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Listening, Loving, and Learning

“I believe the children are our future, teach them well and let them lead the way.” These are Whitney Houston’s lyrics, and the song I walked down the aisle to when I graduated Kindergarten. Granted, I barely remember teacher’s names, but this song is one that I remember, and words to live by. Needless to say, what’s happening currently in our country is beyond heartbreaking. This weekend as we watched the news in disbelief, I struggled to find the right words to explain to my children. When they were younger, I thought we would shield them from certain things as a means of protection, but as the years have progressed, I’ve come to realize that it’s critical to have these uncomfortable conversations with them. Forming an understanding of human rights, dignity and decency are, or should be at everyone’s core, and informing your children from a young age will make them more empathetic little humans.

photo: brandychieco

We first learned about George Floyd’s horrific murder, sitting in our living room as it was reported. Jason and I looked at each other in complete shock, disgust, and disbelief, speechless while Gemma turned to me and uttered “Wait did he just die? Why? That police man didn’t like him because of the color of his skin? Why?” We’ve had many talks with them about racism, sexism, and homophobia, while trying to help them understand that we are all created equal, but unfortunately events like this have happened before our time. “Why do people treat others a certain way just because they’re different?” Hearing this come from a child, I feel like anyone would say exactly it just doesn’t make sense? I can sit here and say sure my house is anti-racism, but I recognize that is a bit of a privileged statement as a white person, not having suffered with a history of oppression and prejudice. We need to change. We need change now and we can not stay silent.

My heart hurts for our world right now, for our kids. Last night, as I laid in bed glued to the TV, watching protests just blocks from our apartment, I couldn’t help but think that we can be better!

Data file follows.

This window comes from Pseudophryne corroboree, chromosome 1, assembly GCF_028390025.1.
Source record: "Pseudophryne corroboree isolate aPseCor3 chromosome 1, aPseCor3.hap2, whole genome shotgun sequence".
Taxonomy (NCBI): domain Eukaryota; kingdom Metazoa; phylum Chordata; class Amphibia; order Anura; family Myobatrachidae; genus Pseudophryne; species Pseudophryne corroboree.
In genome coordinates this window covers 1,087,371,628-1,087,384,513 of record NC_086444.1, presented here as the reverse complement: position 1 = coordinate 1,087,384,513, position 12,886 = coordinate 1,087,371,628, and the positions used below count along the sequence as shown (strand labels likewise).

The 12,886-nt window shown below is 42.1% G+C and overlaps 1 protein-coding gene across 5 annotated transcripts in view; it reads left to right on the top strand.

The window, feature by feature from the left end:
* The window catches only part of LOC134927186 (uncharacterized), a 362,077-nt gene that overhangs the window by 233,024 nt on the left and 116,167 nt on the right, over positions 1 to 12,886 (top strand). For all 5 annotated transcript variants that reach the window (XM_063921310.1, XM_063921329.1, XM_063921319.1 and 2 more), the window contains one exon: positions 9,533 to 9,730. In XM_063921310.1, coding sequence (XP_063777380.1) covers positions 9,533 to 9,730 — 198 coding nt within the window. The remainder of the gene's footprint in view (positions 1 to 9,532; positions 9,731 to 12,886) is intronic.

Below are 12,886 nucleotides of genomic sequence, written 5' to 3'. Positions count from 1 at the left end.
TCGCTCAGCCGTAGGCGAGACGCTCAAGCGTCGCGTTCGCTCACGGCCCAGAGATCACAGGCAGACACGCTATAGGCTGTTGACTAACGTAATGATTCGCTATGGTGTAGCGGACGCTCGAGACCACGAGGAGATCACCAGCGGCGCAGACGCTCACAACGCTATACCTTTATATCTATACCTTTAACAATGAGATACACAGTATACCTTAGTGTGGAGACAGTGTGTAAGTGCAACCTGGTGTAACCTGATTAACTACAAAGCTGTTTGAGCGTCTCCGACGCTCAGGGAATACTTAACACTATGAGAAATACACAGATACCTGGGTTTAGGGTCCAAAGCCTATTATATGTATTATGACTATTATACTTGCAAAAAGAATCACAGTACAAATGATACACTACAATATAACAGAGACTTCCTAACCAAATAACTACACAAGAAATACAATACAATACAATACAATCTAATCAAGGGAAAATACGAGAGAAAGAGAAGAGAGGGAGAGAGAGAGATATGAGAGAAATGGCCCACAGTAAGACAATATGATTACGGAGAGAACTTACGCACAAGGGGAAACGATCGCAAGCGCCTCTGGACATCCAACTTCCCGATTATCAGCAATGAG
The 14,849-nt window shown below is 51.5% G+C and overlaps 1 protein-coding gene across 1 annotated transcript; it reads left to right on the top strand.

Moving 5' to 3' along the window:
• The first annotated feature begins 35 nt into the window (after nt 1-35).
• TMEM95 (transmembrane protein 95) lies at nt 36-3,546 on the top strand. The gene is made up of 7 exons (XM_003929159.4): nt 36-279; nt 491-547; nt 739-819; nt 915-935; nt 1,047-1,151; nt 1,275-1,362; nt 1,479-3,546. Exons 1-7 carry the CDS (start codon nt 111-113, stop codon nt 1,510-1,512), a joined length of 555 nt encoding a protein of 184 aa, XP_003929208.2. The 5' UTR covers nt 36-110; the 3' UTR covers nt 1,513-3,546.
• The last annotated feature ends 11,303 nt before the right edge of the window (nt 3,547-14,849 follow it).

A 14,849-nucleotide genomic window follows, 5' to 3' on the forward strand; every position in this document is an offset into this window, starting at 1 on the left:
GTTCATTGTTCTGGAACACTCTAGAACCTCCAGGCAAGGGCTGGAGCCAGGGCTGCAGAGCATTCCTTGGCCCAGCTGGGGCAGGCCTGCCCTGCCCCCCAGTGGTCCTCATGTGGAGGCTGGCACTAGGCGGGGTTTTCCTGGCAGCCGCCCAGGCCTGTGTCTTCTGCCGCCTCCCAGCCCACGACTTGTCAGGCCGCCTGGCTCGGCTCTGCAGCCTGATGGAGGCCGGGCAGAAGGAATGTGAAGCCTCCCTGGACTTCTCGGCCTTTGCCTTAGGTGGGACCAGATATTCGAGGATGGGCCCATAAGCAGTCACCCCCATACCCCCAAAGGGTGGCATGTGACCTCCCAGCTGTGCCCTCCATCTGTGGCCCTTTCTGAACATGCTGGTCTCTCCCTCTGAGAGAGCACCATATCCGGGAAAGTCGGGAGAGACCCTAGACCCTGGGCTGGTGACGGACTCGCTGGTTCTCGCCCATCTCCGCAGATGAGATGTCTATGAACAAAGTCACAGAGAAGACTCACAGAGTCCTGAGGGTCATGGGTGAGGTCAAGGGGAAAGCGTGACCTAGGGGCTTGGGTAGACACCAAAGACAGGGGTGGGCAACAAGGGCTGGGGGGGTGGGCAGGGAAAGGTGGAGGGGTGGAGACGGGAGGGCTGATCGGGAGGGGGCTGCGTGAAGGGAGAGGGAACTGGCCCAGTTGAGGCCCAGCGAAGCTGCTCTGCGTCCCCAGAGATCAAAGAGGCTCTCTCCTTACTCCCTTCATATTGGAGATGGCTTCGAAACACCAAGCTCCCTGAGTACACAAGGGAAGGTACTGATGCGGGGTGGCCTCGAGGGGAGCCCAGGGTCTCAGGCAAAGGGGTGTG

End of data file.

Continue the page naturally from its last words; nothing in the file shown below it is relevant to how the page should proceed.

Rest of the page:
photo: @cleowade

While I am certainly no expert on any of this, and my perspective may be different than those affected for generations, I can say I, we as a family, stand in solidarity with you. As I have continue to educate myself, here are a few resources I’ve found on how to become more “anti racist.”

Books For Kids

A Kids Books About Racism

Antiracist Baby

The Colors Of Us

Let’s Talk About Race

We Shall Overcome: The Story Of A Song

Radient Child

photo: simthgeorgecreations



The Antiracist Research and Policy Center

Black Lives Matter

The Equal Justice Initiative 

photo: @modernmomprobs

Educate Yourself: Listen and Learn

The Conscious Kid

Here Wee Read

Oh Happy Dani

The Loveland Foundation

Support Black Owned Businesses:

House Beautiful, Marie Claire, and Glamour have amazing lists on who you can support now! 

Communicate With Your Children: 

Have you talked to your children yet about what is happening, I encourage you to do so now!

Vote, Sign Petitions, Don’t Remain Silent:

Vote, sign petitions, find leaders with strong antiracist records!

I’d love to hear your thoughts and the actions you’re taking on becoming more active, and become anti-racist. The new racism is to deny that racism exists.

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12 thoughts on “Listening, Loving, and Learning”

  1. Pingback: Listening, Loving, and Learning – Family Corner

  2. It definitely hurts the heart to see what is happening right now. I haven’t even heard the term anti-racist until recently. I definitely need to educate myself and my family.

  3. I am so agree that we need to teach first our children or more, to educate them that there are no differencies between people.

  4. Racism doesn’t really give any good things and we must end this immediately and we should starts teaching this inside our home.

  5. As an immigrant who has had to deal with racism, I thank you for bringing awareness. This is not about color, but about learning to love and respect PEOPLE in general. We have a lot to learn. My daughter has been criticized for “earning” one million dollars in scholarship just because these scholarships were for Asians, Black, and Hispanics. She did what she had to do to earn it: WORK, WORK, WORK. Others stay still hoping it will reach their inbox. It doesn’t work that way. Immigrants need to work HARDER for everything, but this is evidence that it can be done.

  6. George Floyd is the person who gave his life to blow that last spark into the preparedness to act and say THIS IS THE TIME AND SEASON.
    Like anything else, a FAMILY is a beginning place for any seed to sprout and become strong.
    Nurturing love for another human being begins at home.
    In the past days, we’ve been going to the Gandhi teachings, listening to some of the most prominent speeches of Dr. Martin Luther King, sharing the historic events of John Kennedy and Robert Kenndy and how the history was made thanks to these and many other individuals.
    Using Al Sharpton’s words, “taking the knee off our neck” begins within a family.

  7. That Cleo Wade quote is one of my favorites. We have always talked about race in our house. It’s important my children see color and understand their privilege too. My son is 9 and we talk about the current events and why people are protesting and what it means. As parents it starts at home.

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